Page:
Sight Seeing in the Wilderness

Today I took a trip out to the theater to see The Revenant (2015). I was actually hoping to make it to an earlier showing of The Big Short but didn't make it in time. I'll have to save that for another day.

I think the voters for the Oscars unknowingly love videogames yet have never played them. It's clear that Alfonso Cuaron and the director of this film Alejandro Inarritu have video game influences in their movies in the long take set pieces where the camera follows the action and has splatter and dirt hit the screen. Some of this might be because these two directors from Mexico City who are in their early to mid fifties have both used the same cinematographer. Emmanuel Lubezki, who is around the same age and from Mexico City.

When I looked Lubezki up I noticed the other director he consistantly works with is Terrence Malick, who is known for being a very visual director, sometimes to the detriment of the story and the actors. This is most notible with Adrian Brody in Thin Red Line where he shot for three months on location, his role was very large in the script, he did press telling people he was one of the stars then when the movie came out he was barely in it, not even an exageration, he only has a couple of lines and mostly looks up at the main characters looking like he wants to say something.

Lubezki continues to work on tracking shots, much like first person shooter videogames with blood splatter on the lens just out of focus in The Revenant. This is something I first noticed in Children of Men which he was the cinematographer and it was directed by Inarritu's friend Alfonso Cuaron. Both directors won best director Oscars for their respective works Cuaron's Gravity (2014 winner), and Inarittu's Birdman or (I wanted a longer title that makes this seem important) (2015 winner) those movies were both lauded for their long steadycam shots. Those shots seem longer than they are because of cuts on objects where the next shot appears to be the same. There was one of these cuts that was a little too noticable in The Revenant where Tom Hardy swings something large in front of the camera seemingly for no reason while he's talking and the shot lingers on the sack he is swinging just too long. This technique is most famous in the Hitchcock movie Rope which was shot to look like it had nearly no cuts but it resulted in actors standing oddly close to each other when they talked because they were not being cut around.

This movie got me thinking about the harshness of the wilderness, especially in the time of fur trappers in northern North America. I kept thinking how glad I was that I did not live during that time period. I have had a little experience being in wilderness areas, mostly from trips to National parks that are very contained to roads, but a little from a trip to Nome, Alaska with my family when I was in middle school. We didn't see as much wildlife as there was in this movie but when we were a hundred mile drive away from Nome, or seeing the Last Train to Nowhere there was the sense of being so far from civilization that it would be more than a day to get back to life that resembles normal, and longer to get to actual comfort of home.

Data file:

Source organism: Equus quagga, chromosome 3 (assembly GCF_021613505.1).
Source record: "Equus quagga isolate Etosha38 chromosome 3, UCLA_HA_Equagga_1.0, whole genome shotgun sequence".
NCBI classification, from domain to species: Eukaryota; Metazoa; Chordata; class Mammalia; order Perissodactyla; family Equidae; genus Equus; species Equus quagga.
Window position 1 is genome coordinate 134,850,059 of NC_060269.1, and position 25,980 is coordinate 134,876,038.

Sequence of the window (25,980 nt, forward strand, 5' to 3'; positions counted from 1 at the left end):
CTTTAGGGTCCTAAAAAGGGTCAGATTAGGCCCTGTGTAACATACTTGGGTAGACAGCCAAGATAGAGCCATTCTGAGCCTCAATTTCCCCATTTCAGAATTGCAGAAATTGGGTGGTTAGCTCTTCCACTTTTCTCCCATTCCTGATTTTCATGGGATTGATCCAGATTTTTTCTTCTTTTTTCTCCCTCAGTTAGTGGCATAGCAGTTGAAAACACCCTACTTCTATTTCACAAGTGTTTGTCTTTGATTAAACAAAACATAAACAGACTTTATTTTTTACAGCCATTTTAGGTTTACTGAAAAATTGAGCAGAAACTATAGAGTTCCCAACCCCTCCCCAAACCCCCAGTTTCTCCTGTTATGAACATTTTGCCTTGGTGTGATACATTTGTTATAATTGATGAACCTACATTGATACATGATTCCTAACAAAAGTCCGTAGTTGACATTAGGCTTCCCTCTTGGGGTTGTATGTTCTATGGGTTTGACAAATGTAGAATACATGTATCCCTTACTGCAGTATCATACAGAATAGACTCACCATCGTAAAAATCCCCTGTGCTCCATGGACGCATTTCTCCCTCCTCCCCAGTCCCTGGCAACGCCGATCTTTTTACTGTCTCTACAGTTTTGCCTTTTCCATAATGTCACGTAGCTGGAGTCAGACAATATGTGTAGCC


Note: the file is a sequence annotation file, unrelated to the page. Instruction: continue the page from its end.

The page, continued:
The Last Train to Nowhere trip was especially interesting. We camped on a beach near Nome which is known for being end of the Iditarod dog sled race, and for being the tip of the nose of the old man while looking at a map of Alaska. I was probably in 6th or 7th grade, it was windy and cold and I had to wash dishes one evening and I threw a fit because I felt so cold with my hands in a bucket scrubbing the camp dishes. That night it was so windy the tents for everyone in our family, me, my parents, two sets of aunts, uncles and cousins, were all half collapsed through the howling night. The next day we went to the train which was left by the Russians when they sold Alaska but the tracks had all been pulled up. It was just a large rusted train in a field with no tracks. In other areas around Nome we would find these large gold dredges in shallow ponds that were large grey wooded machines the size of houses. It was hardly the bleakness of The Revenant but it was a reminder that there are places on earth that are so far from anything that it is a struggle through time and energy to get back to the comforts you are used to but along the way there can be amazing scenery.

I realize it's worth trying to fit this in to the best movies of the year with the Oscars coming up so here's a little list for 2015 for me from what I've seen and what I remember:

1. Star Wars

2. Straight Outta Compton

3. Sicario

4. The Martian

5. Hateful Eight

6. The Revenant

7. Mission Impossible

8. What We Do In The Shaddows

9. Avengers: Age of Ultron

10. Top Five

11. The Man From UNCLE

12. Inside Out

13. Steve Jobs

14. Train Wreck

15. Spectre

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